Fans of the Komets can be difficult to please. That comes with the territory for a team that has won so much -- nine championships during their 67 seasons, four in the last 12 and playoff berths in 16 of their last 17 seasons -- and it's been reemphasized this year.
Even though the Komets were still a playoff team that took the Toledo Walleye to six games this season, fans clamored along the way for coach Gary Graham to be fired and replaced by assistant Ben Boudreau. With Boudreau ascending to the job today in the wake of Graham's May 13 firing, some of the same fans are no doubt dissatisfied with Boudreau's lack of experience; he's the first hire without head-coaching experience since Al Sims in 1989, the season before the Franke family took over ownership of the team.
Sometimes you just cannot win.
And if Boudreau doesn't win -- I mean a lot -- then the cacophony of boos that will rain down at Memorial Coliseum might be unparalleled even for this town.
I have no problems with the Komets choosing to hire Boudreau. It's not necessarily the way I would have gone, not when there were a bevy of proven coaches like, say, Richard Matvichuk available.
But it's still a good hire.
I'm on record that if Aaron Schneekloth, who coached the Colorado Eagles to the 2017 and 2018 Cups, were interested, then it would be a no-brainer. But his interest level remains unknown publicly. My second choice would have been Colin Chaulk, the former captain of the Komets, but his divorce from the team was ugly and a reunion always was unlikely. Both would have been successful here, I believe, and were about the only two choices that would have been universally loved at the Coliseum.
Boudreau is a venture into the unknown. If nothing else, that's exciting. And given the events of this off-season, the Frankes should be commended at least for their bravery.
The safest course would have been to stick with Graham, who was 251-130-51 in the regular season and never missed the playoffs. The next safest route would have been to bring in someone who has a résumé beefier than Boudreau's.
The Frankes are gambling that young and hungry trumps everything else. They're gambling that they've got the next John Snowden, who was a four-year assistant coach in the ECHL until he took over the Newfoundland Growlers early this season after Ryane Clowe stepped aside for medical reasons; Snowden now has Newfoundland two victories from the Kelly Cup.
Or maybe Boudreau is more akin to Ron Ullyot who, as the son of legendary Komets coach Ken Ullyot, took the Komets to the playoffs in all his seasons behind the bench (1981 to 1985). Boudreau's father, Bruce, is a former player and coach with the Komets, a Coach of the Year winner in the NHL, currently the Minnesota Wild's bench boss and one of the more entertaining figures in the NHL.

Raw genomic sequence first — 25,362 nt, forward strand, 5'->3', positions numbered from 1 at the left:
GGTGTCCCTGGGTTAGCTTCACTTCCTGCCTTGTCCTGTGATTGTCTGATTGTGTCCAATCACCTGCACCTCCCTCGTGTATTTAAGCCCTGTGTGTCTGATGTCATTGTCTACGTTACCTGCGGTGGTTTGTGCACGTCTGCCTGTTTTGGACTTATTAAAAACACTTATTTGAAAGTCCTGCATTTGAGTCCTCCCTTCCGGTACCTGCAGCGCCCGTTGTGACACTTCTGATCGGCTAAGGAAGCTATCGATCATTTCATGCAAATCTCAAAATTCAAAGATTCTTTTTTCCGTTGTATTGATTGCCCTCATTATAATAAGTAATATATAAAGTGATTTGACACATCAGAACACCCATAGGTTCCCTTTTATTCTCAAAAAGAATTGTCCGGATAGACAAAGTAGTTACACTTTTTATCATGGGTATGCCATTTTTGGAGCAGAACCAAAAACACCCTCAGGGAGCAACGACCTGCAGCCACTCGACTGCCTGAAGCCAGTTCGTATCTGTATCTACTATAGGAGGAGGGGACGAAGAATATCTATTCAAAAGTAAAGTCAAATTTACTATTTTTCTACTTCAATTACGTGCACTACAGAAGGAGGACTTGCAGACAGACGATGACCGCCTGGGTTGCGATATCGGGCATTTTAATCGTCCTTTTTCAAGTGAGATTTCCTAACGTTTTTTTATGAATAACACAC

It's true that the players of last season's team endorsed Boudreau being elevated. But take that with a grain of salt; the assistant coach always seems like the nice guy compared to the head coach.
Boudreau's knowledge of Xs and Os, his skill at leading a team throughout a season and, perhaps most importantly, his ability to recruit talent to Fort Wayne -- those are unknowns.
One must assume that Boudreau absorbed knowledge from his father, along with other successful coaches under whom he's worked, such as Robbie Ftorek, Eric Veilleux and Graham, all of whom having hoisted Cups at various levels.
Meanwhile, more proven coaches at this level almost always come with baggage that wouldn't fly in Fort Wayne. A my-way-only of doing things, from recruiting to coaching to community work, may be OK in other markets, but not necessarily here, where ownership is involved in every part of the operation, media coverage is particularly high and fans demand certain styles of play and familiar players on the roster.
In short, a Komets coach has to work well with others, understand the high expectations and be able to handle the pressure cooker the Coliseum can be, one that can't be replicated at too many other places.
What earned Boudreau the job, despite his lack of experience and being a part of the topsy-turvy 2018-19 season, was that he interviewed particularly well. He showed off both his hockey knowledge and enthusiasm with presentations that highlighted how he would put together next season's team.
Any fears the Frankes had about Boudreau's lack of experience were allayed.
The fans, though, won't be swayed by anything other than winning big. Graham made it to two conference finals, and anything less than Fort Wayne being in competition for a Cup next season will have them looking back at today critically.
Justin A. Cohn, senior writer for The Journal Gazette, has covered Fort Wayne sports since 1997. He can be reached by email at firstname.lastname@example.org or phone at 260-461-8429. You can also follow him on Twitter@sportsicohn.